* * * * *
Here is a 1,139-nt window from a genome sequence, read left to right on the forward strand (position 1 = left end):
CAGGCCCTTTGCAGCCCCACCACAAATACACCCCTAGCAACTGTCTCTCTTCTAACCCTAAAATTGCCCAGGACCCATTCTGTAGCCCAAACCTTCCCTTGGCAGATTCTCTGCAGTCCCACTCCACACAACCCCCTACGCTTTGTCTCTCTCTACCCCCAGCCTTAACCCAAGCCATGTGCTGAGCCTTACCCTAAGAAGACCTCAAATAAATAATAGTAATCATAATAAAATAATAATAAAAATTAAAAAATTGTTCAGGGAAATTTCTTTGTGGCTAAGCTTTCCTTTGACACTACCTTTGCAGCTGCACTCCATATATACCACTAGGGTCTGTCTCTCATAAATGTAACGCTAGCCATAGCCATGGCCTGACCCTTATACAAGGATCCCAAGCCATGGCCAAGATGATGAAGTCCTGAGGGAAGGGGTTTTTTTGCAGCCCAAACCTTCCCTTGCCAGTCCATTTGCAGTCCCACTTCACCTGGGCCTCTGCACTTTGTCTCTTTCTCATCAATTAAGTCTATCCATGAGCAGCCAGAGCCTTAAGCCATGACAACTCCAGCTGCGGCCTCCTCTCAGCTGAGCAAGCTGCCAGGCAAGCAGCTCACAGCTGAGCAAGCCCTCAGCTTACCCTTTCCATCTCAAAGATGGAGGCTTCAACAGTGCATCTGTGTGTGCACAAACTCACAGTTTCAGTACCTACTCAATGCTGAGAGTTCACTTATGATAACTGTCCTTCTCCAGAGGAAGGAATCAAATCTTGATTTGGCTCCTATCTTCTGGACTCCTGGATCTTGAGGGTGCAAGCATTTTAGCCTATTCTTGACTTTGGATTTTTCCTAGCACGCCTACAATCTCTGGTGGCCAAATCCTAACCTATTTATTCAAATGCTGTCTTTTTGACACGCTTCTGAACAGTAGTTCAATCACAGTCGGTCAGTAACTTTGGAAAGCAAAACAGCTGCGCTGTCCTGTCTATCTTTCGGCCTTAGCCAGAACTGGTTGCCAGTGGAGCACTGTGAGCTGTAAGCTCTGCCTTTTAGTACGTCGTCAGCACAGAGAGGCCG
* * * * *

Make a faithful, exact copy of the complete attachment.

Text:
Here is a 1,139-nt window from a genome sequence, read left to right on the forward strand (position 1 = left end):
CAGGCCCTTTGCAGCCCCACCACAAATACACCCCTAGCAACTGTCTCTCTTCTAACCCTAAAATTGCCCAGGACCCATTCTGTAGCCCAAACCTTCCCTTGGCAGATTCTCTGCAGTCCCACTCCACACAACCCCCTACGCTTTGTCTCTCTCTACCCCCAGCCTTAACCCAAGCCATGTGCTGAGCCTTACCCTAAGAAGACCTCAAATAAATAATAGTAATCATAATAAAATAATAATAAAAATTAAAAAATTGTTCAGGGAAATTTCTTTGTGGCTAAGCTTTCCTTTGACACTACCTTTGCAGCTGCACTCCATATATACCACTAGGGTCTGTCTCTCATAAATGTAACGCTAGCCATAGCCATGGCCTGACCCTTATACAAGGATCCCAAGCCATGGCCAAGATGATGAAGTCCTGAGGGAAGGGGTTTTTTTGCAGCCCAAACCTTCCCTTGCCAGTCCATTTGCAGTCCCACTTCACCTGGGCCTCTGCACTTTGTCTCTTTCTCATCAATTAAGTCTATCCATGAGCAGCCAGAGCCTTAAGCCATGACAACTCCAGCTGCGGCCTCCTCTCAGCTGAGCAAGCTGCCAGGCAAGCAGCTCACAGCTGAGCAAGCCCTCAGCTTACCCTTTCCATCTCAAAGATGGAGGCTTCAACAGTGCATCTGTGTGTGCACAAACTCACAGTTTCAGTACCTACTCAATGCTGAGAGTTCACTTATGATAACTGTCCTTCTCCAGAGGAAGGAATCAAATCTTGATTTGGCTCCTATCTTCTGGACTCCTGGATCTTGAGGGTGCAAGCATTTTAGCCTATTCTTGACTTTGGATTTTTCCTAGCACGCCTACAATCTCTGGTGGCCAAATCCTAACCTATTTATTCAAATGCTGTCTTTTTGACACGCTTCTGAACAGTAGTTCAATCACAGTCGGTCAGTAACTTTGGAAAGCAAAACAGCTGCGCTGTCCTGTCTATCTTTCGGCCTTAGCCAGAACTGGTTGCCAGTGGAGCACTGTGAGCTGTAAGCTCTGCCTTTTAGTACGTCGTCAGCACAGAGAGGCCG